Japanese Chawan by Japanese-American Ceramic Potter, Mika Sullivan

Matcha is the tea with the longest history in Japan. As a result, many traditional accessories have developed to prepare matcha. The two most important tools are the chawan (“matcha bowl”) and chasen (“matcha whisk”). The chawan is a bowl with high walls that is broad enough to allow the chasen to easily move back and forth to whisk matcha. Chawan are prized possessions of any practitioner of Japanese tea ceremony, who seeks hand-made, one-of-a-kind works from skilled artisans.

Sugimoto America is proud to support the Seattle-area artist, Mika Sullivan, by offering her hand-made chawan fired in her personal kiln.

Mika moved to the United States in 1988.  Her interest in the arts began as a child in Kyoto, Japan, with drawing and a love of pottery. In 1998, while attending the Kirkland Arts Center, she once again discovered and fell in love with pottery.  She has progressed from throwing clay on the potters’ wheel in her kitchen to now doing the same in her own studio, a remodeled pump shack in her backyard. Attached to the studio is a large gas kiln, allowing her to expand designs and experiment with glazing and firing techniques.

Japanese-American Ceramic Potter, Mika Sullivan, standing in front of her pottery studio

Mika enjoys producing practical items for everyday use that she decorates with simple patterns from ancient Japanese ceramics, or at times with whimsical animal or human figures. Her pieces are painstakingly trimmed to be light and easy to use. “Quality, not quantity” is Mika’s motto. Through her work, she reminds us to smile and laugh, meet new people and enjoy old friends. You will see this in every piece she signs.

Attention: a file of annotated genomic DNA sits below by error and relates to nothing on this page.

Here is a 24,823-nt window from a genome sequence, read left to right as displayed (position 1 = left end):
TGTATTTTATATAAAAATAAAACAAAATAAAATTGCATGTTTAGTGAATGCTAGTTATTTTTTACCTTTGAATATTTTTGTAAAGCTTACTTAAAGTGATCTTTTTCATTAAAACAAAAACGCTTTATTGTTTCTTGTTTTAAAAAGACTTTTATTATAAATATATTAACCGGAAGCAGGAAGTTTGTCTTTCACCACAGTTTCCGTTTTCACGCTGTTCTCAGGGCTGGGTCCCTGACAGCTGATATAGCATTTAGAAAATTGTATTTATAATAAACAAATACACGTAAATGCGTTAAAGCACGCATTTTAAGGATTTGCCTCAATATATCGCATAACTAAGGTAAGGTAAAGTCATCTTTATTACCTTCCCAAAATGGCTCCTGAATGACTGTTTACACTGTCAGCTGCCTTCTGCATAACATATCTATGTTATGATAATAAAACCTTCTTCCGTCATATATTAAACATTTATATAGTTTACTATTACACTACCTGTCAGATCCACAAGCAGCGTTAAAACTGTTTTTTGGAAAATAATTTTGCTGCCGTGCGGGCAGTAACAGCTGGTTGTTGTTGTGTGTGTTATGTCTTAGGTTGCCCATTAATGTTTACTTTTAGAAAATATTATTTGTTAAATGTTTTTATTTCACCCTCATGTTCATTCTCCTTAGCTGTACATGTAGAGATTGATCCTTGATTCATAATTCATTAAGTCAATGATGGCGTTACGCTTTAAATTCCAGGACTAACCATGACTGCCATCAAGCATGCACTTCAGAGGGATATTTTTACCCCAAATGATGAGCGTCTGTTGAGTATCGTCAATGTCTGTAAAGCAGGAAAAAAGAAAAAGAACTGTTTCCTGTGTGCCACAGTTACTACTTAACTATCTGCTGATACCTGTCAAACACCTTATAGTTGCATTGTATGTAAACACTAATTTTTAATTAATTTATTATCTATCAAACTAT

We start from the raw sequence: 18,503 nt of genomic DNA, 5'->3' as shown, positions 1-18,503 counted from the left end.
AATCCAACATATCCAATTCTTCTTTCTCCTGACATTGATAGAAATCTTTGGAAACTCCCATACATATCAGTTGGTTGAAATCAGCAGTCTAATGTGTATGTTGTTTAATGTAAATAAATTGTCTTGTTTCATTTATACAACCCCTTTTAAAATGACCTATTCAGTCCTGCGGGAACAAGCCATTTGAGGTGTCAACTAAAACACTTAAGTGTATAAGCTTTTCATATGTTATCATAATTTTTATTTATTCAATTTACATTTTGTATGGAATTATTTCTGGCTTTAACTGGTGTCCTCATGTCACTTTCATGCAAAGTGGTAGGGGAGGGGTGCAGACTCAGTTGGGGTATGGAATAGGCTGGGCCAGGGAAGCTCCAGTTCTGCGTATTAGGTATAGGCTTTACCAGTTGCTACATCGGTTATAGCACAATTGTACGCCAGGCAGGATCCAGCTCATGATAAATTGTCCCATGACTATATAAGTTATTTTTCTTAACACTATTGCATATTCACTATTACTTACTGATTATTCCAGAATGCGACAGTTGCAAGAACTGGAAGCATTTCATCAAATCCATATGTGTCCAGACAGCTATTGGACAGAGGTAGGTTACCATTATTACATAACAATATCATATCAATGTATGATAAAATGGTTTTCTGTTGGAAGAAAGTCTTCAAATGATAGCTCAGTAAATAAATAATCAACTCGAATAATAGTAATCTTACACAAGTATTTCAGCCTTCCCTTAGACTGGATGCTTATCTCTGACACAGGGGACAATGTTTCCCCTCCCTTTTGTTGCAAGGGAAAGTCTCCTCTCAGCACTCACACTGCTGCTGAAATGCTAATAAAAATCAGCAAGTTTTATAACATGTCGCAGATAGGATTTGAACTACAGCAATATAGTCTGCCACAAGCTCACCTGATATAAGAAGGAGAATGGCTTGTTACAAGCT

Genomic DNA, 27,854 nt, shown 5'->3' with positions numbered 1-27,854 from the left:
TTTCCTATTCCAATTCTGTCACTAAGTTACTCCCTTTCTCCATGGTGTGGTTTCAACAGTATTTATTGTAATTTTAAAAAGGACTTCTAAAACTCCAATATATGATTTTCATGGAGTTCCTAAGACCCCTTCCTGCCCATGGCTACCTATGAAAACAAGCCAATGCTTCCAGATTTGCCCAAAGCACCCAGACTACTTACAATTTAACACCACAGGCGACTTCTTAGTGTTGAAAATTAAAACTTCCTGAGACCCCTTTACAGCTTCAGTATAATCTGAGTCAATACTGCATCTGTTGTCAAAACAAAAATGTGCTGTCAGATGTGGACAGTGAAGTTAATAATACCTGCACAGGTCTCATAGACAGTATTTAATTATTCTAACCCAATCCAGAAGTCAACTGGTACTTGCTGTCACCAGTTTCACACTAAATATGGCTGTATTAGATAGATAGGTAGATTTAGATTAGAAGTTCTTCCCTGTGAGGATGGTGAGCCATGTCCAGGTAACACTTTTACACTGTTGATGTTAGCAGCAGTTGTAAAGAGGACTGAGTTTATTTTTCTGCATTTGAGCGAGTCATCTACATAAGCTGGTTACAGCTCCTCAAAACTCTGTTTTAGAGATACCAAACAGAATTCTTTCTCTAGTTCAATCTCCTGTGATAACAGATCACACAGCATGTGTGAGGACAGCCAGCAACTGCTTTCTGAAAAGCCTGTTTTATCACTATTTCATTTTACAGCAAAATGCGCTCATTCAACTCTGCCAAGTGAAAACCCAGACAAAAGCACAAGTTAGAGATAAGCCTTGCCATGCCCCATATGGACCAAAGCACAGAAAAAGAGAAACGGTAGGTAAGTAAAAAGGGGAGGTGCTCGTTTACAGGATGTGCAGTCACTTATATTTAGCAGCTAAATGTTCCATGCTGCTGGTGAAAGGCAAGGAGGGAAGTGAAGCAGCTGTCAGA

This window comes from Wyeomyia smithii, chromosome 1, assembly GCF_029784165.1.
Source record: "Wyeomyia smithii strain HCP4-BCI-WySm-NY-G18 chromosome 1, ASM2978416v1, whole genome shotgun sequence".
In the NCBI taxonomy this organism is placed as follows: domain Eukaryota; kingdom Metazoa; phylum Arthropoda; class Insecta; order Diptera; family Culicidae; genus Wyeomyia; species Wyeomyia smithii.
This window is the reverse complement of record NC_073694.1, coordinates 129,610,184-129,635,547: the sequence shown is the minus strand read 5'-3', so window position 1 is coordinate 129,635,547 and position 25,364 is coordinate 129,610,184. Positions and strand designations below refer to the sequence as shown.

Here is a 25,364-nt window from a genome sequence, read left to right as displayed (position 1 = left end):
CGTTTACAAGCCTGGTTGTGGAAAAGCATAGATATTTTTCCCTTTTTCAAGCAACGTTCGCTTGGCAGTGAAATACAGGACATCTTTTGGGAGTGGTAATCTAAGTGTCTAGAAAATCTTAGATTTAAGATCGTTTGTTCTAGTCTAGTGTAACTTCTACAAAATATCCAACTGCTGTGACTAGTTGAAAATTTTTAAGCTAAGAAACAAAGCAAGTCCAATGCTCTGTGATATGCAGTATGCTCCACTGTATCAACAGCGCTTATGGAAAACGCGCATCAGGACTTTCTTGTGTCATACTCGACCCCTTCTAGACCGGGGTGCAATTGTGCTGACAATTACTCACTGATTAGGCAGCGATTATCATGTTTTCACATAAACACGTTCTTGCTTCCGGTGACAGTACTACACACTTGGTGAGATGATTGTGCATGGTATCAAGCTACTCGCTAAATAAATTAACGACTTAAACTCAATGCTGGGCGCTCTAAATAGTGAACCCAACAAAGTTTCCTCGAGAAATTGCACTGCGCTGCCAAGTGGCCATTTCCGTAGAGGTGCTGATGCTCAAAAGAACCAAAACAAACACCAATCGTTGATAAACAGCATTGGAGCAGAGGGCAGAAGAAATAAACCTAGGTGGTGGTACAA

Check our online store for chawan from Mika. All are hand-made, so variation is part of their charm and ensures that every piece is unique!

Japanese Chawan by Japanese-American Ceramic Potter, Mika Sullivan

Chawan – Azure

Japanese Chawan by Japanese-American Ceramic Potter, Mika Sullivan

Chawan – New Moon

Posted in 2014, All, Gift Idea, Japanese Culture, Matcha Tagged caffeine Chawan cold brew cold brew tea EGCG eisai factory farm fukamushi Genmaicha green tea growing matcha gyokuro hario How Japanese tea is made how tea is made how to brew matcha japanese green tea japanese history japanese tea japanese tea ceremony kabusecha konacha kukicha kyusu l-theanine Matcha matcha powder matcha tea powdered tea rikyu sakura sakura tea Sencha sencha fukamushi shaded tea tea tea ceremony tea farm tea field tea history theanine tokoname urasenke